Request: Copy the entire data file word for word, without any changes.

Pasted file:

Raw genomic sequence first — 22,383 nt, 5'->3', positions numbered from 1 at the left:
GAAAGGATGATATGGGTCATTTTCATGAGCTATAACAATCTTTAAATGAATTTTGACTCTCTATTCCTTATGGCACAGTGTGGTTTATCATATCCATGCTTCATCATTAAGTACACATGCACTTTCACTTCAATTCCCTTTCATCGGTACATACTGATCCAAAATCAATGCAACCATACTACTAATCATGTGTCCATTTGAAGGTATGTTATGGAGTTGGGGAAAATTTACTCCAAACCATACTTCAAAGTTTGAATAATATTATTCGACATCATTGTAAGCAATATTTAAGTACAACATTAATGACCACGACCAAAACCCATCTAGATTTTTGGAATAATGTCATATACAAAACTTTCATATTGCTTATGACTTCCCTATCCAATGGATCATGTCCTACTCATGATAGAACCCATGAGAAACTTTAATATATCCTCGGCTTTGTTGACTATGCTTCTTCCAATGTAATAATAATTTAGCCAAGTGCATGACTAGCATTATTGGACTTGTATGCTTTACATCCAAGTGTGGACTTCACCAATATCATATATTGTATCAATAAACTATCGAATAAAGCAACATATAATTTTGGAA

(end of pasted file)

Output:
Raw genomic sequence first — 22,383 nt, 5'->3', positions numbered from 1 at the left:
GAAAGGATGATATGGGTCATTTTCATGAGCTATAACAATCTTTAAATGAATTTTGACTCTCTATTCCTTATGGCACAGTGTGGTTTATCATATCCATGCTTCATCATTAAGTACACATGCACTTTCACTTCAATTCCCTTTCATCGGTACATACTGATCCAAAATCAATGCAACCATACTACTAATCATGTGTCCATTTGAAGGTATGTTATGGAGTTGGGGAAAATTTACTCCAAACCATACTTCAAAGTTTGAATAATATTATTCGACATCATTGTAAGCAATATTTAAGTACAACATTAATGACCACGACCAAAACCCATCTAGATTTTTGGAATAATGTCATATACAAAACTTTCATATTGCTTATGACTTCCCTATCCAATGGATCATGTCCTACTCATGATAGAACCCATGAGAAACTTTAATATATCCTCGGCTTTGTTGACTATGCTTCTTCCAATGTAATAATAATTTAGCCAAGTGCATGACTAGCATTATTGGACTTGTATGCTTTACATCCAAGTGTGGACTTCACCAATATCATATATTGTATCAATAAACTATCGAATAAAGCAACATATAATTTTGGAA